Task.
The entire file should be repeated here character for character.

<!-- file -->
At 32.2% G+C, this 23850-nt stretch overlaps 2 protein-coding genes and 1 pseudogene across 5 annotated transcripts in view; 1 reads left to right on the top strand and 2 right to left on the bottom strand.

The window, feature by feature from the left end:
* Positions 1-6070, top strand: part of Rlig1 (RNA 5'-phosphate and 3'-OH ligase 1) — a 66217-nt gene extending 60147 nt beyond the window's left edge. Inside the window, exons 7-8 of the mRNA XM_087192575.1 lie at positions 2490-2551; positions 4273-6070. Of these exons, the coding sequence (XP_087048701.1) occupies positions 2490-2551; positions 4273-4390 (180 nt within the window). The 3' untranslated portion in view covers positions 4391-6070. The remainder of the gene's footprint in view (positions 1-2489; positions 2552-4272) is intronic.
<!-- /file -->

At 32.2% G+C, this 23850-nt stretch overlaps 2 protein-coding genes and 1 pseudogene across 5 annotated transcripts in view; 1 reads left to right on the top strand and 2 right to left on the bottom strand.

The window, feature by feature from the left end:
* Positions 1-6070, top strand: part of Rlig1 (RNA 5'-phosphate and 3'-OH ligase 1) — a 66217-nt gene extending 60147 nt beyond the window's left edge. Inside the window, exons 7-8 of the mRNA XM_087192575.1 lie at positions 2490-2551; positions 4273-6070. Of these exons, the coding sequence (XP_087048701.1) occupies positions 2490-2551; positions 4273-4390 (180 nt within the window). The 3' untranslated portion in view covers positions 4391-6070. The remainder of the gene's footprint in view (positions 1-2489; positions 2552-4272) is intronic.